Blowfish Studios latest game Morphite puts you in the shoes of Myrah, a girl who ends up exploring the universe in search of the titular morphite – a source of massive power in the universe, and a power that is related to her past. Accompanied by Kitcat, a robotic cat who acts as a dry-witted information dispenser through the course of the adventure, she sets off into the stars to investigate a universe full of planets.
The main story spans numerous planets, and each of them is a sizeable environment in which you’ll shoot monsters and solve puzzles to obtain key items and progress the story. Along the way, you’ll need to upgrade your suit so you can land on planets that are too hot or cold for you to visit from the beginning, upgrade your ship to allow you to travel further and survive in combat longer, and upgrade your weapons and scanner. All of these upgrades require currency (chunks, which can be obtained from everything from chests to shooting various hostile aliens) and resources which are obtained by picking up mineral deposits on the hundreds of procedurally generated planets in the game.
Each planet can be visited and farmed for resources and side quests which vary from the straightforward (shooting space ducks that are pestering a lady that lives there) to the unusual (help a merchant build his store) to the bizarre (help some aliens roast marshmallows – seriously!). Scanning animals and plants that you discover on your travels give you scans that you can then sell for more chunks, which you can exchange for more upgrades.
Combat involves shooting at aliens that attack you – which actually doesn’t happen that often unless you stray too close or attack them first. You eventually unlock bombs, but these are generally used for blowing holes in walls to discover hidden areas more often than they are for fighting a la The Legend of Zelda. You’ll spend more time scanning lifeforms than shooting at them – and that was fine by us as it further reinforced the sense of exploration. Platforms invite vertical exploration onto plateaus and into mountainous areas, with the jumping mechanics straightforward and consistent – bringing to mind Metroid Prime more than anything else.
Visually, it’s an intentionally low-res polygon affair with a colour palette that combines pastels and bright neon in stark contrast to one another – a style that appears similar to that of No Man’s Sky, which is a game that Morphite has clearly been inspired by. The music is ambient electronica that brought to mind that of Mass Effect, and which supports the atmosphere of the game very well.
Morphite is a game that unfolds at a pace that is largely dictated by the player, and it was one that let us fall into a lilting, reassuring routine. We played slowly in comparison to some, but that pace allowed us to revel in the sense of exploration and discovery that is, in our opinion, Morphite’s greatest strength. We’d complete a story mission and then explore the surrounding planets in the system, completing side quests and obtaining minerals and materials for upgrades. Once we’d done that for awhile, we’d throw down a beacon to call in the drop pod, hop in and head on to the next system. As your ship doesn’t carry enough fuel to travel directly from one story mission to the next, the game encourages you to explore each system that you visit in a way that feels natural and unobtrusive – and it was in doing this that we had the most fun.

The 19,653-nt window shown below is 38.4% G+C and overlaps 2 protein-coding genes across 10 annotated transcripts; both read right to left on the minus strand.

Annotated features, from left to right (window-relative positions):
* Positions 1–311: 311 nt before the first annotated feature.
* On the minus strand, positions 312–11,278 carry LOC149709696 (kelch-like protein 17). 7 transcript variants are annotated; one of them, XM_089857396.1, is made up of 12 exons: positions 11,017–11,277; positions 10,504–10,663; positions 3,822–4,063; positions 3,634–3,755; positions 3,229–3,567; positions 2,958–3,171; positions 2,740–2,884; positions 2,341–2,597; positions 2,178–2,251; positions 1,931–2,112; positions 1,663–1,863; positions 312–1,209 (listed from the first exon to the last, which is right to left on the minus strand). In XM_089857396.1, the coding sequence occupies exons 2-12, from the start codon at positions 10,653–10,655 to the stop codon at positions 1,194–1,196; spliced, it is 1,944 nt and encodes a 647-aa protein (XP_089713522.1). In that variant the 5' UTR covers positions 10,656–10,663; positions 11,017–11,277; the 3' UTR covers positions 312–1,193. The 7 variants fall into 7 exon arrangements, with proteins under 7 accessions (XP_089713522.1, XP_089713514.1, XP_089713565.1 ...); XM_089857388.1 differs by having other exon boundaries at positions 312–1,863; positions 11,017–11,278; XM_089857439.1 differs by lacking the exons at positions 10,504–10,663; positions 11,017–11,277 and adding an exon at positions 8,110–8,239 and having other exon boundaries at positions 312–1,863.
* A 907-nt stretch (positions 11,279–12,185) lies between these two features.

The landing animation, as your pod gently descends to an unknown alien world, gradually reveals the landscape to you and perhaps most importantly builds up a sense of anticipation. When the pod door opens, you’re never really certain of what you’ll find – and that’s really something that only procedural generation can bring. During our travels, we found ice covered misty planets filled with harmless alien penguins, lush forests filled with dinosaurs, deserts, abandoned settlements – never sure what we’d see around the next corner. Once out of the pod you’ll wander, scan new lifeforms, explore mountains and caves and complete side quests until you’ve either seen everything there is to see there, or until curiosity for the next planet or story mission gets the better of you and you set course for the next system. The light combat and the ambient music combine to make it an almost therapeutic experience.
It’s not all plain sailing for Morphite, however. The game suffers from a number of technical issues that we couldn’t overlook. It wasn’t uncommon to see aliens (especially the larger, dinosaur sized ones) walking on the spot into the scenery, or occasionally glitching through it or tumbling in midair. Visiting space stations in particular seemed to cause framerate problems for the game – all the more noticeable because it runs so well so much of the time. Texture pop-in on planets was a common sight. The decision to map the aim button for the pistol on the RB button was one that had us scratching our heads – in combat against moving targets, you’ll be using your middle finger to pull the trigger on RT, which just feels bizarre and is a shame given how well established FPS controller conventions are. The game offers no opportunity to remap controls, so you’re stuck with this strange configuration.
In the context of the scale of the game though, these are small concerns. If you’re looking for an atmospheric change of pace as the end of year first person shooter rush begins, Morphite is worthy of your time.
Morphite will be available on the Xbox Store from 20th September 2017, priced at £11.99.
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